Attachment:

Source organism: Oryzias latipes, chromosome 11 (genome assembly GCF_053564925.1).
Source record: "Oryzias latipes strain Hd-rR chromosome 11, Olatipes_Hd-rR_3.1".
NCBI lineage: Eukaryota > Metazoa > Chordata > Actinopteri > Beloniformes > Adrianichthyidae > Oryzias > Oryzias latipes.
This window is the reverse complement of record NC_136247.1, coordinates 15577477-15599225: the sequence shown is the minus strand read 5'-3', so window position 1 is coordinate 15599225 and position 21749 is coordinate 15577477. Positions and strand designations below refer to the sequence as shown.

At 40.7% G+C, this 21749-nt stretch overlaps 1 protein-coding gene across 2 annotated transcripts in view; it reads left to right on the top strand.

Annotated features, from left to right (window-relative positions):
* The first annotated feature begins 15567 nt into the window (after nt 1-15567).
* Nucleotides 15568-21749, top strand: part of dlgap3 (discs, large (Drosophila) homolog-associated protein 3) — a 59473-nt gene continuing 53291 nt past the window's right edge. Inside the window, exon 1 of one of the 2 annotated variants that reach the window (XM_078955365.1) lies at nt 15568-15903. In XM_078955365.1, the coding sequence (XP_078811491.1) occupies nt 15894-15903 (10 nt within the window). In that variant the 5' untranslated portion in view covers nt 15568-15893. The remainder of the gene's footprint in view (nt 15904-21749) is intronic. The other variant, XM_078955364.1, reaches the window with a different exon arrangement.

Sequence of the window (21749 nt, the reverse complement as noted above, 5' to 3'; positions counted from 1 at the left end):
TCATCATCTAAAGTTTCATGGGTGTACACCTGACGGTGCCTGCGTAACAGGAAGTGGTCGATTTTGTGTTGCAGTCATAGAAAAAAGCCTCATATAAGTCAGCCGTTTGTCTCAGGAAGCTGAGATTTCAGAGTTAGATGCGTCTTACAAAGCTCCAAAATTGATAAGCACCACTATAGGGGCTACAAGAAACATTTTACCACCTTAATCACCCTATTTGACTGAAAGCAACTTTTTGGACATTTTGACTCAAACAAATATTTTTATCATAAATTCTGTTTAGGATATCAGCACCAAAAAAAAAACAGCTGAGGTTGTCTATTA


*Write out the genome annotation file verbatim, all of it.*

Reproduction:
Source organism: Oryzias latipes, chromosome 11 (genome assembly GCF_053564925.1).
Source record: "Oryzias latipes strain Hd-rR chromosome 11, Olatipes_Hd-rR_3.1".
NCBI lineage: Eukaryota > Metazoa > Chordata > Actinopteri > Beloniformes > Adrianichthyidae > Oryzias > Oryzias latipes.
This window is the reverse complement of record NC_136247.1, coordinates 15577477-15599225: the sequence shown is the minus strand read 5'-3', so window position 1 is coordinate 15599225 and position 21749 is coordinate 15577477. Positions and strand designations below refer to the sequence as shown.

At 40.7% G+C, this 21749-nt stretch overlaps 1 protein-coding gene across 2 annotated transcripts in view; it reads left to right on the top strand.

Annotated features, from left to right (window-relative positions):
* The first annotated feature begins 15567 nt into the window (after nt 1-15567).
* Nucleotides 15568-21749, top strand: part of dlgap3 (discs, large (Drosophila) homolog-associated protein 3) — a 59473-nt gene continuing 53291 nt past the window's right edge. Inside the window, exon 1 of one of the 2 annotated variants that reach the window (XM_078955365.1) lies at nt 15568-15903. In XM_078955365.1, the coding sequence (XP_078811491.1) occupies nt 15894-15903 (10 nt within the window). In that variant the 5' untranslated portion in view covers nt 15568-15893. The remainder of the gene's footprint in view (nt 15904-21749) is intronic. The other variant, XM_078955364.1, reaches the window with a different exon arrangement.

Sequence of the window (21749 nt, the reverse complement as noted above, 5' to 3'; positions counted from 1 at the left end):
TCATCATCTAAAGTTTCATGGGTGTACACCTGACGGTGCCTGCGTAACAGGAAGTGGTCGATTTTGTGTTGCAGTCATAGAAAAAAGCCTCATATAAGTCAGCCGTTTGTCTCAGGAAGCTGAGATTTCAGAGTTAGATGCGTCTTACAAAGCTCCAAAATTGATAAGCACCACTATAGGGGCTACAAGAAACATTTTACCACCTTAATCACCCTATTTGACTGAAAGCAACTTTTTGGACATTTTGACTCAAACAAATATTTTTATCATAAATTCTGTTTAGGATATCAGCACCAAAAAAAAAACAGCTGAGGTTGTCTATTA